Every war is economic disruption and economic destruction – Frankfurter Zeitung from 1923

Every war is economic disruption and economic destruction – Frankfurter Zeitung from 1923

WWhilst politics is groping for the weak possibilities for a solution to the European conflict, the economic struggle in the Ruhr and Rhine has intensified. The struggle for coal and coke shows the development: Germany refused delivery to France and Belgium – the French prevented the transport to unoccupied Germany. The German collieries were content with selling in the occupied area and threw the rest of the production on the heaps – the occupiers tried to make the transport of coal more difficult in the occupied area and began to seize the heaps by force and transport them away. And again the logical answer to this was the further restriction of coal production and the cessation of coke production in the German works.

This is the line of battle. The same goes for other areas. The French have paralyzed sales in the occupied territory. We’ve been working at heavy sacrifices in camps to keep at least some limited production there. The French are now increasingly resorting to the violent confiscation of such stored goods. They seek to acquire iron products and chemical products. And the result will be a further restriction of this work in storage.

The French and Belgians continue to see their immediate costs of fighting mount. Mr. Poincaré must again request hundreds of millions of francs in war credits. And the amount of coal, coke and other industrial products he really brings to France by force is only a fraction of what Germany gave him voluntarily and free of charge before the onset of the Ruhr. It will be even less when the camps come to an end and are not replenished. And the French economy bears the burden, especially the Lorraine iron industry, which, with coke prices four times as high, is only able to cover its needs very inadequately.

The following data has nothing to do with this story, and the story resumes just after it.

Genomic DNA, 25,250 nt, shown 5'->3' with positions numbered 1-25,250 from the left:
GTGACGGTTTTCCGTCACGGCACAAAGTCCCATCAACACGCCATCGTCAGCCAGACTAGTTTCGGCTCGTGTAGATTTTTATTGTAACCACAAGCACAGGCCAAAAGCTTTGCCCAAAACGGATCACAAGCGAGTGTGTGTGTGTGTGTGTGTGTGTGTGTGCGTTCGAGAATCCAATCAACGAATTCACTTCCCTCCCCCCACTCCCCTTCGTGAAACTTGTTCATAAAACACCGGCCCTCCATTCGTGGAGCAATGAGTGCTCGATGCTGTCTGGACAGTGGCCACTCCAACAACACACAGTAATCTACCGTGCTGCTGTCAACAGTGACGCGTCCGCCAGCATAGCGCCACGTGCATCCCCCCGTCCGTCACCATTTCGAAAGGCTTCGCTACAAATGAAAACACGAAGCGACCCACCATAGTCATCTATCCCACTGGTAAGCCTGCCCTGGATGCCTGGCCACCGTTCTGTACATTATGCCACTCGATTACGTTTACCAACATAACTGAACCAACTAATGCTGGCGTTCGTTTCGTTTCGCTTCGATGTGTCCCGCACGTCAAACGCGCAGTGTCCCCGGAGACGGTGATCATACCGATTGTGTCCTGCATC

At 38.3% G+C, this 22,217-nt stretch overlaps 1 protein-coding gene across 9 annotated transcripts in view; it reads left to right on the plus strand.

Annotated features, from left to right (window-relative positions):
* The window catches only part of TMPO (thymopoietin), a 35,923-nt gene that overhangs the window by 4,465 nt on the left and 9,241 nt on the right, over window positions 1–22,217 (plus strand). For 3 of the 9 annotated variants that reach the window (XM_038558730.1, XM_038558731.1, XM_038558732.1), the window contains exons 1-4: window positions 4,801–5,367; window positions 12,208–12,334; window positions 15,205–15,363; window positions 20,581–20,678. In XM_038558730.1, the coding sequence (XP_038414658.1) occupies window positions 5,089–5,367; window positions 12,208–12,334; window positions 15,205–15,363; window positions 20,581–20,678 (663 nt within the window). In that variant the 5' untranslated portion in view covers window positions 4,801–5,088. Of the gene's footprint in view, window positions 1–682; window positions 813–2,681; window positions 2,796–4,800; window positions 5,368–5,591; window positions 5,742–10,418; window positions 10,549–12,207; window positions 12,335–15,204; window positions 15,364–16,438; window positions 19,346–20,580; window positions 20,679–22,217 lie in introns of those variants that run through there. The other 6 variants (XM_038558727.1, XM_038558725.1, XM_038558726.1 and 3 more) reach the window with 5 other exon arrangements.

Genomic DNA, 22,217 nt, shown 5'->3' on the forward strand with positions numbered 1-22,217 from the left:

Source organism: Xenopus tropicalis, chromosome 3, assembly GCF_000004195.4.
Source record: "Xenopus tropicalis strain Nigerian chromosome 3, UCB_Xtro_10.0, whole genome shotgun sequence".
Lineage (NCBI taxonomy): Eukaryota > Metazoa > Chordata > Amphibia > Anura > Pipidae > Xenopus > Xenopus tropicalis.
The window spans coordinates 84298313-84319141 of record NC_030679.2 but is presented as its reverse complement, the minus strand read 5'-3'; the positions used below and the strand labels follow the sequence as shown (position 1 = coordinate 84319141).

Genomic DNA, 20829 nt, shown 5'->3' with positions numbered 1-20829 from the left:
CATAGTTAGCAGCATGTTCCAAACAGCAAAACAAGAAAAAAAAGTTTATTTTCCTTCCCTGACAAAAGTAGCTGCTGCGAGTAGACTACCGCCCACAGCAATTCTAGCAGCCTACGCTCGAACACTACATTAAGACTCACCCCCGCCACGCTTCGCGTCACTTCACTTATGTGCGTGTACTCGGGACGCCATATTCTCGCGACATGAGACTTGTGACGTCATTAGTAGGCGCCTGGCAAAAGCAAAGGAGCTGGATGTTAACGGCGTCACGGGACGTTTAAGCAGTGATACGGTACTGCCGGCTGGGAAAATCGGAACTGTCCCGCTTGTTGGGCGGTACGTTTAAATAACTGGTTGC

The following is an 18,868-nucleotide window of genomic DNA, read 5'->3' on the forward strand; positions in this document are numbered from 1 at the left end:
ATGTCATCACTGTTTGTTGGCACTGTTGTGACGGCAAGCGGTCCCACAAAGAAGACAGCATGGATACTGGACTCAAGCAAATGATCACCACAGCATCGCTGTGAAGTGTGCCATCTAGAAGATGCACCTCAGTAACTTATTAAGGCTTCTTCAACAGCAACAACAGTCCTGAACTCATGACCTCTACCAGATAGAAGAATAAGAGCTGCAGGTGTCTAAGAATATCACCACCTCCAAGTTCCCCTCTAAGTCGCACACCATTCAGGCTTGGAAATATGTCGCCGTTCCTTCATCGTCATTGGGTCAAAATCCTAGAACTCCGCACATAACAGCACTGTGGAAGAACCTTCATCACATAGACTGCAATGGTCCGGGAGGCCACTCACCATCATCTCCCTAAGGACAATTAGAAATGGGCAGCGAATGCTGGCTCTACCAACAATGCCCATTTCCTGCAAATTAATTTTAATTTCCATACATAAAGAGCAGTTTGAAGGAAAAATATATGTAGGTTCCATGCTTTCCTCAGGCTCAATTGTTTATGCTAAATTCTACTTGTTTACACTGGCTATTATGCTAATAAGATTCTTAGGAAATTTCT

The German economy, however, bears the heavy burden of this struggle even more. Directly in occupied and indirectly in unoccupied territory. Every war – there was ample opportunity to learn that – is economic disruption and economic destruction. It means the conscious elimination of economic considerations for the higher general necessities of the state. This is particularly evident in economic warfare, the very nature of which is waged by anti-economic means.

We must be clear that Germany is now facing a new, enormous endurance test. The development of the exchange rate announces it. For ten weeks, from mid-February to early April, the Reichsbank was able to keep the foreign value of the mark at a relatively stable level. That, too, was a fatal low: the dollar, which had fluctuated between 6,000 and 7,000 marks in the weeks before the Ruhr collapse, was fixed at a base of around 20,000 marks. The mark was only a third of what it was before the Ruhr collapsed, only an improvement on the complete collapse in the first days of the Franco-Belgian occupation.

That’s over now. The sacrifices made by the Reichsbank are not, as far as can be seen from their certificates, so far not too heavy, especially when one considers that in the meantime several installments of the Belgian reparations bills have become due and have been paid. Invisible foreign exchange reserves will have been surrendered. The open gold holdings of the Reichsbank, however, had hardly changed up to mid-April at the level of a good thousand million marks, which it received at the beginning of January; Only the last few weeks have seen reductions, to 914 million marks in the first week of May and further to 842 million marks in the second week of May, because in the meantime the considerable parts of the gold holdings that have been put abroad as a precaution have actually been attacked by the utilization of foreign exchange credits.

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